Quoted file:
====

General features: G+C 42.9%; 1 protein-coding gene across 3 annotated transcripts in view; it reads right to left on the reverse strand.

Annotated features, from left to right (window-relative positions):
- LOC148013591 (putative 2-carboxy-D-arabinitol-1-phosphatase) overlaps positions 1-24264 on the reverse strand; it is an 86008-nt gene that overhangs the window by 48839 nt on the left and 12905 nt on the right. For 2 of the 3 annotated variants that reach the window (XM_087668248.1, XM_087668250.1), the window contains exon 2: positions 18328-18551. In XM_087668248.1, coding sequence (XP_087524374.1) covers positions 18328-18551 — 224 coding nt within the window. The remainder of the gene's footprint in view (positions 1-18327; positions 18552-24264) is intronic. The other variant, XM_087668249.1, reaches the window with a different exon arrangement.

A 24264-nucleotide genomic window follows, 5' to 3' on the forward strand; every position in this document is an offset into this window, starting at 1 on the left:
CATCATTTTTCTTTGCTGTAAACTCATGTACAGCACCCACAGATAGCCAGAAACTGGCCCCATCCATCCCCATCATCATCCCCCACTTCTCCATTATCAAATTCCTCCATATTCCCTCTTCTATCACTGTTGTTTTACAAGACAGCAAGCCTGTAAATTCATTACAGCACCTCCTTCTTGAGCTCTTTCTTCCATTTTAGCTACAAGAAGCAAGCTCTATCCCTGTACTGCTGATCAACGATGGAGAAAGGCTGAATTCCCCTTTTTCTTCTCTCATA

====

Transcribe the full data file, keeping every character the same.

General features: G+C 42.9%; 1 protein-coding gene across 3 annotated transcripts in view; it reads right to left on the reverse strand.

Annotated features, from left to right (window-relative positions):
- LOC148013591 (putative 2-carboxy-D-arabinitol-1-phosphatase) overlaps positions 1-24264 on the reverse strand; it is an 86008-nt gene that overhangs the window by 48839 nt on the left and 12905 nt on the right. For 2 of the 3 annotated variants that reach the window (XM_087668248.1, XM_087668250.1), the window contains exon 2: positions 18328-18551. In XM_087668248.1, coding sequence (XP_087524374.1) covers positions 18328-18551 — 224 coding nt within the window. The remainder of the gene's footprint in view (positions 1-18327; positions 18552-24264) is intronic. The other variant, XM_087668249.1, reaches the window with a different exon arrangement.

A 24264-nucleotide genomic window follows, 5' to 3' on the forward strand; every position in this document is an offset into this window, starting at 1 on the left:
CATCATTTTTCTTTGCTGTAAACTCATGTACAGCACCCACAGATAGCCAGAAACTGGCCCCATCCATCCCCATCATCATCCCCCACTTCTCCATTATCAAATTCCTCCATATTCCCTCTTCTATCACTGTTGTTTTACAAGACAGCAAGCCTGTAAATTCATTACAGCACCTCCTTCTTGAGCTCTTTCTTCCATTTTAGCTACAAGAAGCAAGCTCTATCCCTGTACTGCTGATCAACGATGGAGAAAGGCTGAATTCCCCTTTTTCTTCTCTCATA